20 Jul – Confederates under John Bell Hood attacked General Thomas’s Army of the Cumberland in the battle of Peachtree Creek (1864).

21 Jul – Napoleon defeated the Mamlukes at the Battle of the Pyramids (1798).

21 Jul – Confederate forces defeat Union troops in the First Battle of Manassas (1861).

22 Jul – An English army of 15,000 under King Edward I defeated a Scottish army of 6000 under Sir William Wallace at the Battle of Falkirk, the first major victory of the English longbowmen (1298).

22 Jul to 2 Sep – Union forces commanded by William Tecumsah Sherman invest, besiege and ultimately capture the City of Atlanta, defended by Confederates under John Bell Hood.

22 Jul – B-52 bombers bombed the DMZ between North and South Vietnam for the first time (1966).

23 Jul – Irish patriots rebelled against Great Britain (1803).

23 Jul – Soviet troops took Lublin, Poland (1944).

24 Jul – Germans captured Rostov (1942).

25 Jul – British defeated a French army at Fort Niagara in Canada (1759).

26 Jul – British Forces captured Louisburg after a seven week siege (1758).

27 Jul – At the Battle of Bouvines in France Philip Augustus (France) defeated John (England).

28 Jul – Austria-Hungary declared war on Serbia, which begins World War 1 (1914).

29 Jul – The Army of the Grand Alliance was destroyed by the French at the Battle of Neerwinden (1693).

30 Jul – Confederates threw back the abortive Union attack at the Battle of the Crater (1864).

30 Jul – 3 Aug – A Tartar army from the Crimea under Khan Devlet I and a large force of Ottoman Janissaries combined to invade Russia during the Livonian war during the reign of Ivan the Terrible. The 60,000 Russians smashed the 120,000 invaders, ending the hopes of the Tartars and Ottomans to conquer Russia (1572).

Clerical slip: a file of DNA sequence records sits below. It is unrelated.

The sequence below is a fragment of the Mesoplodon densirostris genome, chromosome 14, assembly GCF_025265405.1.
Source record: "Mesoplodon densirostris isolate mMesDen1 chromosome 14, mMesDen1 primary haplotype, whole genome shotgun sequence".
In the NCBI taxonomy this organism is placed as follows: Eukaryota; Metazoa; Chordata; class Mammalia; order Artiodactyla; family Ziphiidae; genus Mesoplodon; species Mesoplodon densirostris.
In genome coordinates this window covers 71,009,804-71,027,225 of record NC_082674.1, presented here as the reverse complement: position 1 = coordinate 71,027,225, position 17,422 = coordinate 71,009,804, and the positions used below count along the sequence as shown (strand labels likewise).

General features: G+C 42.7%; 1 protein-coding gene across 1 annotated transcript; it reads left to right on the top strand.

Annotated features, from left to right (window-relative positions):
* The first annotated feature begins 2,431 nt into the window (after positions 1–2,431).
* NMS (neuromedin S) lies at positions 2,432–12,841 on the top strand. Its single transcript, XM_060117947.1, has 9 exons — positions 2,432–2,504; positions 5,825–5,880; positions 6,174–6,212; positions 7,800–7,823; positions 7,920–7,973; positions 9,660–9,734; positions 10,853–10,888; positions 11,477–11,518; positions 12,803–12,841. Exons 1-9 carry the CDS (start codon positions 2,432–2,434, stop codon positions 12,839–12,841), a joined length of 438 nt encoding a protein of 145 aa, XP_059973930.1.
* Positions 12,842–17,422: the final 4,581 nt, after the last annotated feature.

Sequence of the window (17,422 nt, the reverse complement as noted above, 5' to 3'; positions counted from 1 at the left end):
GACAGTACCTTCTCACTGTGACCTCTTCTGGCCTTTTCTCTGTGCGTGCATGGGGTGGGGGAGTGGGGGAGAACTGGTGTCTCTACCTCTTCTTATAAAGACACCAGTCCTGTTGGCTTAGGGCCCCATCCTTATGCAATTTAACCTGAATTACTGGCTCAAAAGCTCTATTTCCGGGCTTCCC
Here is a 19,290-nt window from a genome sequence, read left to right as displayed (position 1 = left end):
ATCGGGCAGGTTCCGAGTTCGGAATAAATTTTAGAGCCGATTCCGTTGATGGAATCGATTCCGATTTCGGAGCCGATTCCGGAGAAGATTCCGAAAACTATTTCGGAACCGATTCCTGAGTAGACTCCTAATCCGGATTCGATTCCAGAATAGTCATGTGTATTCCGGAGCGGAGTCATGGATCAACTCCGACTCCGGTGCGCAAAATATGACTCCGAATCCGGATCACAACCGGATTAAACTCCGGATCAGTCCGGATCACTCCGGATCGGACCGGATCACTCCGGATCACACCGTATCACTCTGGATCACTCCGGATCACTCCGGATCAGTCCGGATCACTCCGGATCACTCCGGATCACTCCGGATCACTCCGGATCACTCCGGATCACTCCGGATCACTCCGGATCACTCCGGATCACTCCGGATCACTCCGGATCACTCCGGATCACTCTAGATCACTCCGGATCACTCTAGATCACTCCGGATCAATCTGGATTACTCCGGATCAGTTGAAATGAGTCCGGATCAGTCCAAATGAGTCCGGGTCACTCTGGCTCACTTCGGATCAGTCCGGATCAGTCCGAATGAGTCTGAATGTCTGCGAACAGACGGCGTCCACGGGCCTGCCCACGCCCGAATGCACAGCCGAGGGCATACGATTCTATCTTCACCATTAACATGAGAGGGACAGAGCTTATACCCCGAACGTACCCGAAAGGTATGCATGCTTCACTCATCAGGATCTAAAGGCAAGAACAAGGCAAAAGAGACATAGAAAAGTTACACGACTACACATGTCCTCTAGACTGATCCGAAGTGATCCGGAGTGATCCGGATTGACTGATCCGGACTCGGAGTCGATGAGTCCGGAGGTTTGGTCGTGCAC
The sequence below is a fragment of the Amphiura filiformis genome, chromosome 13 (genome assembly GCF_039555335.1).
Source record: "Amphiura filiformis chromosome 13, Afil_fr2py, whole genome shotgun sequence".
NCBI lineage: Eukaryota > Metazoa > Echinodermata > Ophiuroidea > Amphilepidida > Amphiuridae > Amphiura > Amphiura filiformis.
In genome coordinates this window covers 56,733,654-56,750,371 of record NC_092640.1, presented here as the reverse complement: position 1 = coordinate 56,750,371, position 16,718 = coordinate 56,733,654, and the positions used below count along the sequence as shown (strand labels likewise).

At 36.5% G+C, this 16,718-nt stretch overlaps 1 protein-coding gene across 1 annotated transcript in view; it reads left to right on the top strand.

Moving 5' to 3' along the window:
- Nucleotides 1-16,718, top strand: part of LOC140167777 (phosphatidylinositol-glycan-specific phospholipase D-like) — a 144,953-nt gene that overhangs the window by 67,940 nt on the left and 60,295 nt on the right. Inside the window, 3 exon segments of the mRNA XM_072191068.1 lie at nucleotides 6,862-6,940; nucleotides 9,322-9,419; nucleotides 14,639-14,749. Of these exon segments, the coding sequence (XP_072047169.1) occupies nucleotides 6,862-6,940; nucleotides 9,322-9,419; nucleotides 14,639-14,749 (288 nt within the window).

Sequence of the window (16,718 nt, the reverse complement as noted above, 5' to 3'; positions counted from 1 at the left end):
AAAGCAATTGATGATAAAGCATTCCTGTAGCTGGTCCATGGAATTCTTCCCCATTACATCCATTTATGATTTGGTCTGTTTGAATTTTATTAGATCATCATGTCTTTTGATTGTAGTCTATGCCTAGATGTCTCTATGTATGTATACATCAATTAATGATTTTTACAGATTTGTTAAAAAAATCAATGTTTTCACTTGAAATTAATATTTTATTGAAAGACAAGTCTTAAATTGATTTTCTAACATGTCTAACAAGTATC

31 Jul – George Henry Thomas, Union General during the American Civil War, was born (1816).

31 Jul – William Clarke Quantrill, Confederate raider was born (1837).

1 Aug – Germany and Russia declare war against each other, France orders a general mobilization and the first German army units go to Luxembourg to prepare for the German invasion of France (1914).

2 Aug – During the night 820 US B-29 Super fortress bombers dropped a record total of 6632 tons of bombs on five Japanese cities including   Hachioji, Nagaoka, Mito, Toyama and the petroleum center of Kawasaki. Most of Toyama was obliterated (1945).

3 Aug – Battle of Lonato: The French defeated the Austrians (1796), Burma: Allied troops conquered Myitkyina, reopening the Burma Road (1944).

4 Aug – Two US destroyers engaged 3 North Vietnamese patrol boats in the Gulf of Tonkin; this served to spur America to greater involvement in Vietnam (1964).

5 Aug – Union forces captured Mobile Bay, Alabama (1864).

5 Aug – German army launched its assault on Liege, Belgium, opening the First World War (1914),

6 Aug – The first atomic bomb was dropped on Hiroshima by the B-29 Enola Gay (1945).

7 Aug – President George H. W. Bush ordered a military buildup (Desert Shield) to prevent further Iraqi advances into Kuwait (1990).

8 Aug – Combined fleets of England and Holland defeat the Spanish Armada in the Battle of the Gravelines (1588).

8 Aug – Soviet Russia declared war on Japan and invaded Manchuria (1945).

9 Aug – Romans were routed by the Visigoths at the battle of Adrianople (378).

9 Aug – Rebels defeated Union General Banks’s force at the Battle of Cedar Mountain (1862).

10-21 Aug – Pueblo Indians revolt against Spanish rule, ultimately besieging and capturing the principle Spanish town of Santa Fe, New Mexico and ending Spanish domination of that area (1680).

10 Aug – In the Battle of Wilson’s Creek (in Missouri) Union General Lyon was killed (1861).